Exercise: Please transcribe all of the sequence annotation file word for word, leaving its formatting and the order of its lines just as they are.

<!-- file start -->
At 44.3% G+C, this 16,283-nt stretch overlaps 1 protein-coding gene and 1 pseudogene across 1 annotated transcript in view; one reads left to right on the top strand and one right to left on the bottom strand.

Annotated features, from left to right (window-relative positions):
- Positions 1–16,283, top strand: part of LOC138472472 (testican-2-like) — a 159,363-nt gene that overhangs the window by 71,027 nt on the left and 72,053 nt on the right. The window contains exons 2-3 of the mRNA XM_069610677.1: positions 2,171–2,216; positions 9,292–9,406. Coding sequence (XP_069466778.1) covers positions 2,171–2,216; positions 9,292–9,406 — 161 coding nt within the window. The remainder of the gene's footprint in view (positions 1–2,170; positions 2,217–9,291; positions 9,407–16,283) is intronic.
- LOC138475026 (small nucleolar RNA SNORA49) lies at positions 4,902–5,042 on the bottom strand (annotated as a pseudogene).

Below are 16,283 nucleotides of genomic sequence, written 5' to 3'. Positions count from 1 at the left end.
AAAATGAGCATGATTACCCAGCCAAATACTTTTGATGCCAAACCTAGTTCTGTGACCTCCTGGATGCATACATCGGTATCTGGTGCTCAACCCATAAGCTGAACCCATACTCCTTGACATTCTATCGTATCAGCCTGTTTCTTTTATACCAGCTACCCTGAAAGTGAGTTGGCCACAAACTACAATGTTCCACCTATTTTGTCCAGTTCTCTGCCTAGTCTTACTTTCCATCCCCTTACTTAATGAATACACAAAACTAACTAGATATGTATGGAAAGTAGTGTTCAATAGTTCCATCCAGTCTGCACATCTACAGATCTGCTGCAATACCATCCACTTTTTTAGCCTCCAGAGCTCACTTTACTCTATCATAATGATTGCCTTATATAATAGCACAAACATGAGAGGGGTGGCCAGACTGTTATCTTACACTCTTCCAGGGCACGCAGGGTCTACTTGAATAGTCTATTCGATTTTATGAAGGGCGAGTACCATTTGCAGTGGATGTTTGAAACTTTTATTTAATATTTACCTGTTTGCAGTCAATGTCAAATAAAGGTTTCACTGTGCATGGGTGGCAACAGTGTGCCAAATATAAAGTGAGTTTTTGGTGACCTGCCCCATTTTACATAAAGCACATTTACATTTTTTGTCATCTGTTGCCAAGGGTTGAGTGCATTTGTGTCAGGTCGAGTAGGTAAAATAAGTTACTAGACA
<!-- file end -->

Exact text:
At 44.3% G+C, this 16,283-nt stretch overlaps 1 protein-coding gene and 1 pseudogene across 1 annotated transcript in view; one reads left to right on the top strand and one right to left on the bottom strand.

Annotated features, from left to right (window-relative positions):
- Positions 1–16,283, top strand: part of LOC138472472 (testican-2-like) — a 159,363-nt gene that overhangs the window by 71,027 nt on the left and 72,053 nt on the right. The window contains exons 2-3 of the mRNA XM_069610677.1: positions 2,171–2,216; positions 9,292–9,406. Coding sequence (XP_069466778.1) covers positions 2,171–2,216; positions 9,292–9,406 — 161 coding nt within the window. The remainder of the gene's footprint in view (positions 1–2,170; positions 2,217–9,291; positions 9,407–16,283) is intronic.
- LOC138475026 (small nucleolar RNA SNORA49) lies at positions 4,902–5,042 on the bottom strand (annotated as a pseudogene).

Below are 16,283 nucleotides of genomic sequence, written 5' to 3'. Positions count from 1 at the left end.
AAAATGAGCATGATTACCCAGCCAAATACTTTTGATGCCAAACCTAGTTCTGTGACCTCCTGGATGCATACATCGGTATCTGGTGCTCAACCCATAAGCTGAACCCATACTCCTTGACATTCTATCGTATCAGCCTGTTTCTTTTATACCAGCTACCCTGAAAGTGAGTTGGCCACAAACTACAATGTTCCACCTATTTTGTCCAGTTCTCTGCCTAGTCTTACTTTCCATCCCCTTACTTAATGAATACACAAAACTAACTAGATATGTATGGAAAGTAGTGTTCAATAGTTCCATCCAGTCTGCACATCTACAGATCTGCTGCAATACCATCCACTTTTTTAGCCTCCAGAGCTCACTTTACTCTATCATAATGATTGCCTTATATAATAGCACAAACATGAGAGGGGTGGCCAGACTGTTATCTTACACTCTTCCAGGGCACGCAGGGTCTACTTGAATAGTCTATTCGATTTTATGAAGGGCGAGTACCATTTGCAGTGGATGTTTGAAACTTTTATTTAATATTTACCTGTTTGCAGTCAATGTCAAATAAAGGTTTCACTGTGCATGGGTGGCAACAGTGTGCCAAATATAAAGTGAGTTTTTGGTGACCTGCCCCATTTTACATAAAGCACATTTACATTTTTTGTCATCTGTTGCCAAGGGTTGAGTGCATTTGTGTCAGGTCGAGTAGGTAAAATAAGTTACTAGACA